On ABC’s The View today, ABC’s Chief White House Correspondent Jonathan Karl actually had the audacity to complain that the Trump administration had made White House press briefings too political under press secretary, Kayleigh McEnany. Naturally he didn’t put any fault on White House reporters constantly asking hyper partisan, loaded questions that sounded like they came straight from the DNC playbook.
From the get-go, co-host Whoopi Goldberg hyped how President Trump had turned a recent press briefing into a “campaign rally.”
“Have you ever, ever seen anything like this before, or are we just forgetting stuff?” she gushed. Karl added to the hyperbole, calling it “unbelievable” and that he’s never seen before “such blatant politics conducted out of the Rose Garden.”
Later on he was given another opportunity by Whoopi to whine about the briefings again, referencing his own Washington Post op-ed attacking McEnany. He complained that the press secretary had turned the briefing into a “political event” and had “vilified the press” while not “really [giving] much information:”
WHOOPI: So your tenure as President of the White House Correspondents' Association has ended, and you've worked with 14 different press secretaries in all different administrations. You just wrote also an op-ed on this for The Washington Post. What do you say in the op-ed that we should know?
KARL: Well, I'm concerned that the White House briefings have become political events. I have maybe a naive old-fashioned notion that the White House secretary is a public servant paid for by the taxpayers, and the job is to provide information about what the president is doing and what the executive branch is doing, but not to be a political spokesperson. You are not the spokesperson for a campaign or a political party. You do represent the president's views to the press, but you are also -- you have a duty to inform the American people through the press which most people get most of their information from, and these -- these press conferences have become an effort to vilify the press, to try to discredit the press, and not to really give much information, but to give a political message of the day, and I, you know, wouldn't normally pick a fight with a White House Press Secretary, but, you know, except on an issue I'm asking about in a briefing, but this concerns me not so much from what's happening now, but I hope this doesn't become the way going forward. We have to get back to the notion that the White House press secretary is ultimately a public servant and not a political spokesperson.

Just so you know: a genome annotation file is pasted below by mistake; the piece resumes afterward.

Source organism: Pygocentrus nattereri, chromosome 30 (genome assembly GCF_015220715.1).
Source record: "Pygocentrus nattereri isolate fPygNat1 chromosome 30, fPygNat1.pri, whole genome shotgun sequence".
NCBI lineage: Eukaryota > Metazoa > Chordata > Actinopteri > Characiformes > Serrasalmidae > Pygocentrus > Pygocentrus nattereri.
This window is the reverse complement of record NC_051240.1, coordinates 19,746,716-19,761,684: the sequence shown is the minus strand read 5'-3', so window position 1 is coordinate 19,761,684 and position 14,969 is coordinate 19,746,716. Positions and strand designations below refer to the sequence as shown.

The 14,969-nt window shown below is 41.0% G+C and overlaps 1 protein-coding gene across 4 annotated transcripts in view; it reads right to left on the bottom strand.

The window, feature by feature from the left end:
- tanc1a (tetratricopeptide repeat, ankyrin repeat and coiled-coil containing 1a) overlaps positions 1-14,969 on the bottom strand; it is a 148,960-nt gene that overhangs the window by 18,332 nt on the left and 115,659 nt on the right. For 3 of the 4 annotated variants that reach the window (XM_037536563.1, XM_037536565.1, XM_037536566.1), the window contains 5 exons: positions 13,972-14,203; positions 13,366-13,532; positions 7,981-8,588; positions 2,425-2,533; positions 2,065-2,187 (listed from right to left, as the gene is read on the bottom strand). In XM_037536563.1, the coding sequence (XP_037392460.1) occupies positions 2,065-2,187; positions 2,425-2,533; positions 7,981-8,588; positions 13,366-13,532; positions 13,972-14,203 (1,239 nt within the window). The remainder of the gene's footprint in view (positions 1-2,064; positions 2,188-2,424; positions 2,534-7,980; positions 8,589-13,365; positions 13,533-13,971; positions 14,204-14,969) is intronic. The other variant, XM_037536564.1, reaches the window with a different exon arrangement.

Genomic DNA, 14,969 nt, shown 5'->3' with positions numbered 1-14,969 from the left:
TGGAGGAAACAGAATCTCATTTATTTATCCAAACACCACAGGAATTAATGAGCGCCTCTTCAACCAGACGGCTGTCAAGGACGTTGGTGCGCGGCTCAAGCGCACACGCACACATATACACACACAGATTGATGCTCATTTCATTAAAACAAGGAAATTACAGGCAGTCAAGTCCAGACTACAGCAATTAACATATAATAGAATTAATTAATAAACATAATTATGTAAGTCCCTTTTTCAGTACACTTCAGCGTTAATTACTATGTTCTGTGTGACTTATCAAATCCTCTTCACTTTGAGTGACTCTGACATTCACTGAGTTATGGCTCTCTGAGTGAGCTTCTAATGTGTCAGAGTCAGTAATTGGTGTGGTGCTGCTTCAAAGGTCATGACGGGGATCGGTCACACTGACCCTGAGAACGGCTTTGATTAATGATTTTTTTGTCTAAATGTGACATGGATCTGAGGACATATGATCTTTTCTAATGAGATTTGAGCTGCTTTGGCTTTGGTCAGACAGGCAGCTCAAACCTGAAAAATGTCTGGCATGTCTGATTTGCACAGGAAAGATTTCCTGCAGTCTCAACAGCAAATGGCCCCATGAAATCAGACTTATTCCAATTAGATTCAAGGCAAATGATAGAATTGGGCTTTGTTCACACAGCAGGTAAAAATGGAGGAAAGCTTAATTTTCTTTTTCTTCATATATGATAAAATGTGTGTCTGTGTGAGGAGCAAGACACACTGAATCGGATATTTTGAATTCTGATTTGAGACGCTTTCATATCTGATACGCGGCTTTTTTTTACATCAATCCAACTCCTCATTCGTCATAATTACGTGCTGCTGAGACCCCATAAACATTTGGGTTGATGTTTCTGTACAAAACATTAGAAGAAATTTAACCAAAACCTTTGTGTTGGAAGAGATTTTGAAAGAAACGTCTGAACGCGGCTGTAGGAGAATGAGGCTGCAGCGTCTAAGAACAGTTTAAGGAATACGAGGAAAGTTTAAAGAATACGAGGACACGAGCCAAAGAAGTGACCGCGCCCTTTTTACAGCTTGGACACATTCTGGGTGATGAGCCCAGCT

WHOOPI: Well, I suspect that that won't happen until we can remind the guy in the White House that he works for us. Once he gets that through his head, maybe he can pass it down to everybody else who's working with him.
In that op-ed he also wrote this scathing condemnation of McEnany: “Denying reality and using the White House podium for purely political purposes is a violation of public trust.”
But isn’t also the media's job to not use their news networks for “purely political purposes”? How is 12 questions in one briefing about the confederate flag not being political? How is a reporter defending the actions of violent left-wing protesters, not being political? How is another reporter basically calling the president a racist, not being political? How is yet another reporter asserting that the White House finds Americans dying “acceptable,” not being political? And how exactly does deliberately taking the secretary out of context inspire “public trust”?
The “reality” is that these briefings often turn into a politicized precisely because of the politically-charged, partisan questions the White House correspondents themselves ask. But instead of letting the administration be steam-rolled by these constant attacks, McEnany fights back.